If you are building a Rest-API via AWS Lambda, you probably use AWS API-Gateway. And you might have already tried to return an image or some other piece of binary data via this way. Turns out that this is non-trivial, as you can read all over the web. In recent months, we found that a combination of API-Gateway and the new Lambda Function URLs work great for these purposes.
As the docs state, API-Gateway follows the RESTful model strongly:
First set content types as “binary media types” in your API-Gateway config (yes, that’s the global config per API, not per resource) and implement your Lambda to return binary data. To do so, if you’re using
lambda-proxy integration, you Base64-encode your data. And if you don’t, you should really switch to lambda-proxy integration.
Then, and this is the crucial point, the requester has to apply the correct
Accept header to get binary data in return - otherwise, they’ll get text.
BUT what happens if the thing requesting here is something you don’t control? Like maybe (gasp) a browser?
It turns out that the only way you can return binary data (for example an image or some non-text file) via API-Gateway to browsers is by setting the
Binary Media Types Setting in your API config to
*/* - which means that every content type will be outputted as binary if you (for some reason) return it to API-Gateway base64 encoded and not as String.
Let’s take a small example with two lambdas & resources/endpoints: REST call to get a list of files and then a call to get an individual file. To download or display these files with an arbitrary extension in the browser, you would need to set the “Binary Media Types” of the API to
When you’re setting out on your api building journey and you know this, you can build around this and make it work. But if you only stumble into this if your API already has a bunch of resources and functions - chances to break things are huge - I wouldn’t recommend it.
The solution you often find for this is to return S3 presigned URLs in the first call and then let the browser interface directly call S3.
Up to now, this was often the best available solution. However, it doesn’t work well with dynamic files that are generated on-the-fly, it exposes your S3 bucket “backend” to the users of your API (adding a second endpoint) and (yes, this was a serious issue for us) the S3 presigned URLs are really long and unwieldy.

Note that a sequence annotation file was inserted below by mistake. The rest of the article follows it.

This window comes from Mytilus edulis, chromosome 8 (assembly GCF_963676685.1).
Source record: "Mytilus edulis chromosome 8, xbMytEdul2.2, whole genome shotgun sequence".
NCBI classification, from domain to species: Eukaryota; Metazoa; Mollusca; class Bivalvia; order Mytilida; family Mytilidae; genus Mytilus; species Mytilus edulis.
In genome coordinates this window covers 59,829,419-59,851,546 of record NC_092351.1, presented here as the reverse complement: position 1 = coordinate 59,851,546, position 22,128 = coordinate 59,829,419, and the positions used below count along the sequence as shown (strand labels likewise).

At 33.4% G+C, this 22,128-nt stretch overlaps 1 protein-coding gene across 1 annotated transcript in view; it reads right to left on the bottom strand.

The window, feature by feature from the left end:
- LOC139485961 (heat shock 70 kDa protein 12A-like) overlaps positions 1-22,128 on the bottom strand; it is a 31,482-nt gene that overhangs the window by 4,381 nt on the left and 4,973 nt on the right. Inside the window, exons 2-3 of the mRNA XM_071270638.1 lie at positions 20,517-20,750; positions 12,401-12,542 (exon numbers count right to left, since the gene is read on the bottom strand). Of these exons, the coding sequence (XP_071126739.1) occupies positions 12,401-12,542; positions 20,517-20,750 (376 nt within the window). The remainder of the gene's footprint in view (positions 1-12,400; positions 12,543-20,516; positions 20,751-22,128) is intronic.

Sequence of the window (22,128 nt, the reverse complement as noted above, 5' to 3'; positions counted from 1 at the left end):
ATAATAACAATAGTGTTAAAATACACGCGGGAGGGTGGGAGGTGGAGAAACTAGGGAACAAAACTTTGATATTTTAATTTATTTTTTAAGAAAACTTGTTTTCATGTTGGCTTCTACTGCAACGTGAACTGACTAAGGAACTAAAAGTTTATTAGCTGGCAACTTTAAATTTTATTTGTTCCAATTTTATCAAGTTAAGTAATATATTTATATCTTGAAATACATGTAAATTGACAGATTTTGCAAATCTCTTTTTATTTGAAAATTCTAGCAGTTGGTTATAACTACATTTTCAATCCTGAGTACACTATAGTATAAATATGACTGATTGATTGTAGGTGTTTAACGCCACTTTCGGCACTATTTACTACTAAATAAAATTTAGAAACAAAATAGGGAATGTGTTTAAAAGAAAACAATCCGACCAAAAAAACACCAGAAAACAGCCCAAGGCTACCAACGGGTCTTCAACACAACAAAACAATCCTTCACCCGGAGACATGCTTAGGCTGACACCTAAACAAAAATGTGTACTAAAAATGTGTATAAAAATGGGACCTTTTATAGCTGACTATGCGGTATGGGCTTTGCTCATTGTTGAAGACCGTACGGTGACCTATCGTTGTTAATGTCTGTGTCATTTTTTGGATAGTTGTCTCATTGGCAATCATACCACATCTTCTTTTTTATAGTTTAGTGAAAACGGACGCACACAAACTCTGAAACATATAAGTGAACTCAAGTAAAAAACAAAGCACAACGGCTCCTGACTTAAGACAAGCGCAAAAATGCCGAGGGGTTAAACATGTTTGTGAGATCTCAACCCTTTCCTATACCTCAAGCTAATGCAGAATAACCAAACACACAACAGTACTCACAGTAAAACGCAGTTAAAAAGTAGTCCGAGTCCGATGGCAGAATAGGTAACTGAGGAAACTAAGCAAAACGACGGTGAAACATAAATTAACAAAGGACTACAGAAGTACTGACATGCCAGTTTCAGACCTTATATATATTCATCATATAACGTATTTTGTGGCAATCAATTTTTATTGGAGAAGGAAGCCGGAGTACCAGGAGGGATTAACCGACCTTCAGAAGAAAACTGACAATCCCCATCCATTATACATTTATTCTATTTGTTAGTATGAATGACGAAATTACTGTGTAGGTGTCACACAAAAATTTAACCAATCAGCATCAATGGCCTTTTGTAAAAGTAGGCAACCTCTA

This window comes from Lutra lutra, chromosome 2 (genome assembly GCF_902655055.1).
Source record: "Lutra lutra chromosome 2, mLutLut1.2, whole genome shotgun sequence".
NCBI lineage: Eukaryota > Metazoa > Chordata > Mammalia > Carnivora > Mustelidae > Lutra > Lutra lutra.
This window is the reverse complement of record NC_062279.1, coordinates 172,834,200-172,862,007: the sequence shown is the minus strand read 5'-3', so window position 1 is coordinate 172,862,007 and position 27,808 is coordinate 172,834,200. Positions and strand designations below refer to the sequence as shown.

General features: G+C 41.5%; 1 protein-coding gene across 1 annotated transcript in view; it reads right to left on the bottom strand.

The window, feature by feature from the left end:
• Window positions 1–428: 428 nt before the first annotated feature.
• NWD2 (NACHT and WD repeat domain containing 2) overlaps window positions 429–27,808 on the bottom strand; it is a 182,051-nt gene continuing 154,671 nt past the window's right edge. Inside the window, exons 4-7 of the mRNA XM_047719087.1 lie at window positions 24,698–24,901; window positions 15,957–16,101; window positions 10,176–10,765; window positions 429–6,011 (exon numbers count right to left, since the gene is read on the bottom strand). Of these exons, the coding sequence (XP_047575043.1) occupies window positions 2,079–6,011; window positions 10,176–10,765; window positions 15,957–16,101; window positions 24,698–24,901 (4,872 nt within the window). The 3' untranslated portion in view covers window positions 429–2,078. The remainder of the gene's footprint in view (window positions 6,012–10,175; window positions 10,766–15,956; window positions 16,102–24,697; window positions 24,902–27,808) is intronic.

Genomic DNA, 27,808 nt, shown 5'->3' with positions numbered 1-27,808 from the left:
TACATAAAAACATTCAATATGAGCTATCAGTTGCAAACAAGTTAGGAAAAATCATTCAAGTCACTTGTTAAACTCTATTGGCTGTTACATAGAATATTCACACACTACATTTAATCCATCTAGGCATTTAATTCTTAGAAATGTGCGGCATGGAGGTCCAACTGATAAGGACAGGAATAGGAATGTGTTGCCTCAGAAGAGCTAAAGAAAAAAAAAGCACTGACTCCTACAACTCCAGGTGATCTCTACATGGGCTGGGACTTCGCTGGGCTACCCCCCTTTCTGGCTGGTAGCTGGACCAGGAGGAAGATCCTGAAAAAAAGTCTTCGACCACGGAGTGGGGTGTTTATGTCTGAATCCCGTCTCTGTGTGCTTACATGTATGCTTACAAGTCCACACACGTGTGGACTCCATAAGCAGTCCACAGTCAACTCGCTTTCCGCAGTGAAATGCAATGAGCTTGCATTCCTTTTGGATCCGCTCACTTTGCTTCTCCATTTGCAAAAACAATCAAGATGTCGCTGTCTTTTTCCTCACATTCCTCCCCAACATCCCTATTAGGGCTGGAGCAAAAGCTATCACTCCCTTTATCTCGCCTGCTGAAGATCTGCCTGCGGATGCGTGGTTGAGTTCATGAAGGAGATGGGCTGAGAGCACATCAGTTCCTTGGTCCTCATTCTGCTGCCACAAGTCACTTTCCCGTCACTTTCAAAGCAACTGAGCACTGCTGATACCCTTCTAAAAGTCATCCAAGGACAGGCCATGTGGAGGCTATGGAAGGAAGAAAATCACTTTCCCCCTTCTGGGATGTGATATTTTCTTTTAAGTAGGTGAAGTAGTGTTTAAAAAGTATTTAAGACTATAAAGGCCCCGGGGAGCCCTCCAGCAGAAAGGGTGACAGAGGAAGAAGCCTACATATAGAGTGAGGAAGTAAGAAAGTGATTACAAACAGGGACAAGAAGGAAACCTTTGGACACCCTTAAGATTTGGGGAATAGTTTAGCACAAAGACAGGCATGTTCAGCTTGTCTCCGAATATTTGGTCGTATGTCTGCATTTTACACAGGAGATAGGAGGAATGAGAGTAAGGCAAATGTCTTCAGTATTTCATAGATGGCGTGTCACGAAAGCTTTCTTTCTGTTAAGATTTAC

For completeness, you could also use S3 object lambdas to do a lot of these things (as outlined here) - but then, you’d throw another place where your code is executed into the mix.
With their recent release in April 2022, AWS Lambda Function URLs are a much better option here.
Quick refresher on function URLs: Instead of exposing your lambdas via a (central) API-Gateway, you define a function URL for each lambda. Via this function URL, the lambda is then exposed as an HTTP API. The code is the same as working with proxy-integration for API gateway.
Testing this, we found that the function URL “integration” does not need any
Accept or other headers in order to do what is expected. If binary data is sent from the lambda, it’s passed on as binary data.
So our solution drawing goes back much closer to the original - the list returned from the first Lambda includes a list of file-urls that are served via the function-URL of the
While this also adds a second endpoint to your application, S3 is hidden behind the lambda. Any kind of dynamic generation can be done in the lambda before the data is returned. Code wise, there will be no changes necessary in the
GetFiles lambda as the Function URL uses the proxy integration method.
However, two big caveats remain: Authentication and Rate-Limiting.
If access to the file should be controlled, you have to either build it on your own or rely on IAM authentication. But seriously, if you’re using IAM authentication (sigv4), you probably don’t have an issue with the s3 method above.
As you want to support standard browsers, JWT-Tokens in the
Authentication header are out as well (how would you get them into the request) so you’ll need to implement a “token” pattern. We write a token when the “List Files” request is made and return a url with the token:
$function-url/$file_to_be_read?token=$token. When retrieving the file, the token is “burned”.
As far as we know, there is currently no way to rate-limit your lambda function URLs. As stated in Lambda quotas - AWS Lambda up to 10x of your concurrent executions would be possible here. Which could potentially cause a denial of service, because this way the full limit of available lambda executions for an account can be eaten up. On the other hand, it would probably NOT drain your bank account, at least if you have the token-based approach described above implemented.
With the standard 1000 concurrent executions (which would kick in after a short burst), a runtime of 100ms and a single dynamodb query to verify that the token is used you would pay ~5$ per hour or 110$ per day.
But yes, running this without any monitoring/cost budgets is a bad idea. But then again, everything in the cloud is 🙂.
While some features of the function URLs are definitively still lacking, we see them as the best way of supplying (dynamic) files via Lambdas for now.